Meet Michael Perelman, the “numbers guy” for the St. Louis Blues


Bill Motchan, Special For The Jewish Light

Like it or not, numbers are as much a part of professional sports as the play on the field, diamond, or ice.

While most credit MLB for initiating the move to bring statistical analytics to how sports teams play the games and build their organization, the NHL and the St. Louis Blues have caught up in a big way.

We recently sat down with Michael Perelman, the Director of Hockey Analytics for the team.

Briefly describe your job?

I oversee anything that has to do with analytics on the hockey side and work with the coaching staff before and after games. I help (President of Hockey Operations and GM) Doug Armstrong with free agency analysis, trade analysis, and from a number, perspective determine if we should go after a player.


Does every NHL team have to have a hockey analytics specialist to be competitive?

I think they do. Baseball was the first sport to emphasize analytics. It’s becoming a more important part of and an extension of management. It is growing exponentially in the NHL.

Do you look at things like the probability of a hockey shot going in the net?

It’s hard because there are so many factors that are out of your control, like the bounce of the puck and cracks in the ice. It’s not a one-on-one sport, not pitcher against batter like in baseball. We look at what’s called “expected goals” which are the number of quality shots you create in dangerous areas in and around the net. The more of those quality shots you create the better the probability that you’ll score.

Did you play hockey as a kid?

I grew up in Toronto, the mecca of hockey. Everyone eats, sleeps, breathes hockey. I really wanted to play but my parents said, “You’re too small (5-foot-7), you’ll get hurt.” I had a passion for the game, so I aspired to get into management. And I was always curious about numbers, team standings and tracking who the best players were.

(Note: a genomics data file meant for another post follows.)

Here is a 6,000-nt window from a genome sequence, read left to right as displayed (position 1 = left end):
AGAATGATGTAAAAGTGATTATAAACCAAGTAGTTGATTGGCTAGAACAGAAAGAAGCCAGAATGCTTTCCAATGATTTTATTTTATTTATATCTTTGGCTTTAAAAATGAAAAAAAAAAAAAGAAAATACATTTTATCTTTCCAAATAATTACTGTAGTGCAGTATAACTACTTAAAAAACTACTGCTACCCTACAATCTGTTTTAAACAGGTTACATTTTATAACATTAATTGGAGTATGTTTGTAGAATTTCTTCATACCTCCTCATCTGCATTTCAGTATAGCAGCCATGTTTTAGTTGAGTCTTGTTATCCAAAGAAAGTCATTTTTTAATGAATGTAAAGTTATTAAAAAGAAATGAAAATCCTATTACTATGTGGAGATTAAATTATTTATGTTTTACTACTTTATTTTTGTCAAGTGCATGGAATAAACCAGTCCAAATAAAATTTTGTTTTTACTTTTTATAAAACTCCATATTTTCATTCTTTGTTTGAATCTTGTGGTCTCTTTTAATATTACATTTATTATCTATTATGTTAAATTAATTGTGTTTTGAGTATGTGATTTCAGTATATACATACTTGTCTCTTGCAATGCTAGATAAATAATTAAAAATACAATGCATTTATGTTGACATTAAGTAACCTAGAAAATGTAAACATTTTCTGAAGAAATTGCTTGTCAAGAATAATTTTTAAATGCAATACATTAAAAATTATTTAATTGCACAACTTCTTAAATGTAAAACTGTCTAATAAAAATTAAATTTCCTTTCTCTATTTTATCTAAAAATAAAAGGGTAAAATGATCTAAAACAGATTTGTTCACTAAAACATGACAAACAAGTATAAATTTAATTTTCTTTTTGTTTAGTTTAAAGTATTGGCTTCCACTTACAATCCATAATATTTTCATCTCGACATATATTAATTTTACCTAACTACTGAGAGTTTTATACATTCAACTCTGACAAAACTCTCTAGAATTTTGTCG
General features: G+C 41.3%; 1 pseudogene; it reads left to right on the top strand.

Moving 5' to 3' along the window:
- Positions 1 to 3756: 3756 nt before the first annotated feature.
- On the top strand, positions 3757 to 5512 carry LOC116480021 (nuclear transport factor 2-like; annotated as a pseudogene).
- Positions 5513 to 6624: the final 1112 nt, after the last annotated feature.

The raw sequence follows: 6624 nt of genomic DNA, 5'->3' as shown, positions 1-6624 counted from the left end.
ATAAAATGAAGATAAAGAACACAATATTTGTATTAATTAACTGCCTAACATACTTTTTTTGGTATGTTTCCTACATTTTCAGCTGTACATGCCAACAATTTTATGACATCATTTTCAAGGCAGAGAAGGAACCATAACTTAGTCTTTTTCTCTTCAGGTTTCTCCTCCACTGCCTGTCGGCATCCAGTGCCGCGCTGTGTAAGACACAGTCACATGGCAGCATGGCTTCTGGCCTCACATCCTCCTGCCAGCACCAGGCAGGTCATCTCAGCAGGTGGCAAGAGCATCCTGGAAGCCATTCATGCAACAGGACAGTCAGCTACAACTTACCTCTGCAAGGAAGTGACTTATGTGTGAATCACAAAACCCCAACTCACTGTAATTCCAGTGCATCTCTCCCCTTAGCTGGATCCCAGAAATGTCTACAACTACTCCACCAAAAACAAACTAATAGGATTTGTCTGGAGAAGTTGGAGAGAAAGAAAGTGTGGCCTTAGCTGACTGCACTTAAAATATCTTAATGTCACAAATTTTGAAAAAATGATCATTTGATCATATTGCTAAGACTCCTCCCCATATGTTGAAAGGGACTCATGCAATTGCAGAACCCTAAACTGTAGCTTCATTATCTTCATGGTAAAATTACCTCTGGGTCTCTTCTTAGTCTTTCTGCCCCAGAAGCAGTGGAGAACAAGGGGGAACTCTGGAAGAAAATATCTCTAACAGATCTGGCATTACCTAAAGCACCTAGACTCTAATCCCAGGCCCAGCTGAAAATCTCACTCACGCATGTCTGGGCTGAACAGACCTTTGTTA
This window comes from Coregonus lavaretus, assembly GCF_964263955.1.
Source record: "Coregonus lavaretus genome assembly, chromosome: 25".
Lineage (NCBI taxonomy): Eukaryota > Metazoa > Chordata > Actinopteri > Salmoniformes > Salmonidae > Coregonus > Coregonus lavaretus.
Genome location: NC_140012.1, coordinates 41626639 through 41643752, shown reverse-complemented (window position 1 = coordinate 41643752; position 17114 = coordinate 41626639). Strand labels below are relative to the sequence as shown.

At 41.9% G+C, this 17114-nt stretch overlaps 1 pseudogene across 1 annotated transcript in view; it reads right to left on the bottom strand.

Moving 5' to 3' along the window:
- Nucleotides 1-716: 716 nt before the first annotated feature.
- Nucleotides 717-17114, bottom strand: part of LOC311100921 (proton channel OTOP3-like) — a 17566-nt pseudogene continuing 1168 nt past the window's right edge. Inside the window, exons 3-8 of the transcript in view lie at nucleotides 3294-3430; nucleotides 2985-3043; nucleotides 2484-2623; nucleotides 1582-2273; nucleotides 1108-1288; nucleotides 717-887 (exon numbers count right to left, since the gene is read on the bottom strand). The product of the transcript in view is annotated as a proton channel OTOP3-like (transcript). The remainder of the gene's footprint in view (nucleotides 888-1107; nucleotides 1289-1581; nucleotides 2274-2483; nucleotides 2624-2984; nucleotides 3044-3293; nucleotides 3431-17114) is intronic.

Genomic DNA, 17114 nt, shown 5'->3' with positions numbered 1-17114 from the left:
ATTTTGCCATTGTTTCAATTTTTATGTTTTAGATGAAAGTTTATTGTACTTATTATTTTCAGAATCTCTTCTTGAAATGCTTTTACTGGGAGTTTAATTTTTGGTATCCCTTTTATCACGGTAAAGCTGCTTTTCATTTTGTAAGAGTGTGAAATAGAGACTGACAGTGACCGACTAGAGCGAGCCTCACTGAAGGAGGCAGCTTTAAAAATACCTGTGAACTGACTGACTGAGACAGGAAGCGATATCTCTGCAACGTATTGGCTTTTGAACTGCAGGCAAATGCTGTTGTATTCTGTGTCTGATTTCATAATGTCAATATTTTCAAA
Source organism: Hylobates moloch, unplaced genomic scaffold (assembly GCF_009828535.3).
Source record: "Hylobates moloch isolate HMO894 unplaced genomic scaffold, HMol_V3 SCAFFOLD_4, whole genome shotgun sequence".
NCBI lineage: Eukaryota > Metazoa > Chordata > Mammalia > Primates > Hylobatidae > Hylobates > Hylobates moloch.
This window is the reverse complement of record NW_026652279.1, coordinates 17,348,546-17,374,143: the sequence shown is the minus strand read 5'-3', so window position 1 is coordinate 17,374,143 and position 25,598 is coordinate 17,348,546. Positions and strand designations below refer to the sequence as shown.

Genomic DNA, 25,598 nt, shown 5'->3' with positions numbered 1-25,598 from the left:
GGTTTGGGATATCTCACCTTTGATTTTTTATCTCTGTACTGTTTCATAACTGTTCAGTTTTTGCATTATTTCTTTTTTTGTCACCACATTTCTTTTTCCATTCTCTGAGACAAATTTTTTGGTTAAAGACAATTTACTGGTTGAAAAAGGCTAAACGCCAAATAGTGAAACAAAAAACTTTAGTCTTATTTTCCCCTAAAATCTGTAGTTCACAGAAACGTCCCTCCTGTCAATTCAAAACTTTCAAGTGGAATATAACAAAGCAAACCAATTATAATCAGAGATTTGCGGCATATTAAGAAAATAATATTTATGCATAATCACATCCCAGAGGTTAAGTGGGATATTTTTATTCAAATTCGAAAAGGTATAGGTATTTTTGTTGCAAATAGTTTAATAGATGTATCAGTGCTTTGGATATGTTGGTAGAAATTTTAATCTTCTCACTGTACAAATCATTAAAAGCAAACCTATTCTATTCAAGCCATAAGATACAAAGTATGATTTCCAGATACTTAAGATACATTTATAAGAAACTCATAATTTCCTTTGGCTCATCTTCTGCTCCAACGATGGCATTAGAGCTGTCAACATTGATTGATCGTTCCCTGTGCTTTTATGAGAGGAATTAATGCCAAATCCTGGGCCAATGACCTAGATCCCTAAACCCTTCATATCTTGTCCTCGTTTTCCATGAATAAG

The Winter Classic on New Year’s Day was played outdoors in extremely cold conditions in Minneapolis. Did you help prepare the team in any way for that game?

We did look at certain things. David Alexander, the goaltender coach, reached out to me and asked if there were any differences in penalties being called outdoors versus in a regular game. We looked at past Winter Classic games, and the average number of penalties per game was eight. On average in a regular game, it’s six. So we pointed that out and said they needed to be prepared and it ended up being seven penalties in our game.

You’re from Canada. Would you have dressed in shorts and beachwear outdoors that day like the Blues players who did and became an internet sensation?

I don’t think so. Back home in Toronto we get a lot of snow but the cold in Minnesota that day was extreme. I probably would have quickly gotten frostbite.

Did you have a hockey-themed bar mitzvah?

Oh yeah! It was during the NHL lockout in 2012 and we had T-shirts that read “Who needs hockey when you’ve got Mikey’s bar mitzvah?” We had hockey figurines and the color scheme was blue and white for the Maple Leafs because I was a huge fan.